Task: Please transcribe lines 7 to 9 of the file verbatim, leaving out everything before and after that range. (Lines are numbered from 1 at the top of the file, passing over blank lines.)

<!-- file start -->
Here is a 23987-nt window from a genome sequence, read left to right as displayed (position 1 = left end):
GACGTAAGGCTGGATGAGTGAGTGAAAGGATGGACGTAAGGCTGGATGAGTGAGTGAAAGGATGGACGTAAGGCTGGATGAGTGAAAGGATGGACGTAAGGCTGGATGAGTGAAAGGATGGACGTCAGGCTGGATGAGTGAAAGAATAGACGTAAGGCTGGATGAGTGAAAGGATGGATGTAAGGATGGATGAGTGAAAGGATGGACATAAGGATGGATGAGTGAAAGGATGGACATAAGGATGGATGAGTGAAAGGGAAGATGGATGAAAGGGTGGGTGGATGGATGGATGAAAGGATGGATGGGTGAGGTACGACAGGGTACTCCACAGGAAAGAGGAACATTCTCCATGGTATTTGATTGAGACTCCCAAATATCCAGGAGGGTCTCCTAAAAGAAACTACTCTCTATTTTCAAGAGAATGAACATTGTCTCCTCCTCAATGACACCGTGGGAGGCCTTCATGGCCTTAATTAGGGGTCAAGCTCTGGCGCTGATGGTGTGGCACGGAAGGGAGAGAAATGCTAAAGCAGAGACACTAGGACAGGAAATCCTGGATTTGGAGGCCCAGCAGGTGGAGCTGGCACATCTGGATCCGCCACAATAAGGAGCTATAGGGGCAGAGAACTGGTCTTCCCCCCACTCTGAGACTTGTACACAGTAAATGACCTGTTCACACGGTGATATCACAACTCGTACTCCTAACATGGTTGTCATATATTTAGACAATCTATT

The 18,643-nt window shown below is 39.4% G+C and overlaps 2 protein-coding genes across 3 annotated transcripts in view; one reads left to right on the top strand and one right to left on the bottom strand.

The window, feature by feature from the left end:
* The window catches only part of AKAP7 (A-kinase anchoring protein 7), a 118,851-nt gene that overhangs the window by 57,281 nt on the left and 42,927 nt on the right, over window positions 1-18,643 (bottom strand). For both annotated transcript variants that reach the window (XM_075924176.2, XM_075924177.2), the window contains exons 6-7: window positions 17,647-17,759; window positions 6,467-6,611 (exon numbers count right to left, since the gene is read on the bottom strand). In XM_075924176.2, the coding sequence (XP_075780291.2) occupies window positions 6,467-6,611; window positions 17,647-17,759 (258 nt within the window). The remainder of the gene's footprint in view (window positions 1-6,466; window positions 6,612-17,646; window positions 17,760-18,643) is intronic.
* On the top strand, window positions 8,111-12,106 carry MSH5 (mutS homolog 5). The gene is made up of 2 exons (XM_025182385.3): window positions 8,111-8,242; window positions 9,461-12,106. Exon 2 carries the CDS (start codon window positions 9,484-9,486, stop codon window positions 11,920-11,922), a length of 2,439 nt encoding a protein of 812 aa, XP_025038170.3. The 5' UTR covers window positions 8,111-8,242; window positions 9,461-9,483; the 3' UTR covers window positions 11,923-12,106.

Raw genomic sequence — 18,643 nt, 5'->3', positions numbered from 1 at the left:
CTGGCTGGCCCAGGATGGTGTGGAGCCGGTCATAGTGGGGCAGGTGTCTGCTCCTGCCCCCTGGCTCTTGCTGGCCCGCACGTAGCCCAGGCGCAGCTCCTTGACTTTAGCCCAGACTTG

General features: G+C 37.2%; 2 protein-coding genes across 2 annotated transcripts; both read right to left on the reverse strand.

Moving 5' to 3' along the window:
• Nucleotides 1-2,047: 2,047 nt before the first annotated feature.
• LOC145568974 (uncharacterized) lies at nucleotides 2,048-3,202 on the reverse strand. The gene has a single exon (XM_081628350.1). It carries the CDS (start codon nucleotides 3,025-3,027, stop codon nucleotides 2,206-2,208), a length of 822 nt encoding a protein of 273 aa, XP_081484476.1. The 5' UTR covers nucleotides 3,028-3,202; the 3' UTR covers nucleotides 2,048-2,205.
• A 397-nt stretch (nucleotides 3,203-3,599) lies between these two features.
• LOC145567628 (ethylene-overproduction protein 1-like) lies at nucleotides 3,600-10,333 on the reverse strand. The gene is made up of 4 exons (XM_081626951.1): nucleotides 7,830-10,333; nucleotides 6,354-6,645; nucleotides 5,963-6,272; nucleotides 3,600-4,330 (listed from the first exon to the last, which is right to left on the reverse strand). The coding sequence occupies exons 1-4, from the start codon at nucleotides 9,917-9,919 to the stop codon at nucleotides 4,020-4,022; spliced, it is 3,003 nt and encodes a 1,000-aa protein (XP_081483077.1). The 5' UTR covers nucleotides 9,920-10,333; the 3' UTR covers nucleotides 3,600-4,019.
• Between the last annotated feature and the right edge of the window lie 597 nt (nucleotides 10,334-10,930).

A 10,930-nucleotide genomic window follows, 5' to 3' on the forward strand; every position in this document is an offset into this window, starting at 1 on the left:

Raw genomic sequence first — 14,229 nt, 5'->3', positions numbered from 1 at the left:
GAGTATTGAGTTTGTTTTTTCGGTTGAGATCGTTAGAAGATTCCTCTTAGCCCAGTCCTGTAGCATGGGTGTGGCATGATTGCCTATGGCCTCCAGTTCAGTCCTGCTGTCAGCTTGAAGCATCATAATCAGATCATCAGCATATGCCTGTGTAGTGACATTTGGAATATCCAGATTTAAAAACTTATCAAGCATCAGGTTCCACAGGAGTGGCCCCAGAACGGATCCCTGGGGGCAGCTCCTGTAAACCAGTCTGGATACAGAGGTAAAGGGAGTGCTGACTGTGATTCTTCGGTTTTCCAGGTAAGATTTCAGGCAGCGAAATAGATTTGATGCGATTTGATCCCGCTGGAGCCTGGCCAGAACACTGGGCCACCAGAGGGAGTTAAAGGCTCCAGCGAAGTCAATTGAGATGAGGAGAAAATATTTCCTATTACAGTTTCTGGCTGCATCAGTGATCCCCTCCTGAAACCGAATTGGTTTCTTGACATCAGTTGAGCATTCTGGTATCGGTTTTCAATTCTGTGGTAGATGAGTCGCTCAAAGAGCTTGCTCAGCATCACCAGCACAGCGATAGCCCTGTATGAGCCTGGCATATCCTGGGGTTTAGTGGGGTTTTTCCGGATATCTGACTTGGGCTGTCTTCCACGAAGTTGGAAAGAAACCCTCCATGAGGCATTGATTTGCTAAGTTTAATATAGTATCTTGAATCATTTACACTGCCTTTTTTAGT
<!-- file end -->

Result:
Raw genomic sequence — 18,643 nt, 5'->3', positions numbered from 1 at the left:
CTGGCTGGCCCAGGATGGTGTGGAGCCGGTCATAGTGGGGCAGGTGTCTGCTCCTGCCCCCTGGCTCTTGCTGGCCCGCACGTAGCCCAGGCGCAGCTCCTTGACTTTAGCCCAGACTTG

General features: G+C 37.2%; 2 protein-coding genes across 2 annotated transcripts; both read right to left on the reverse strand.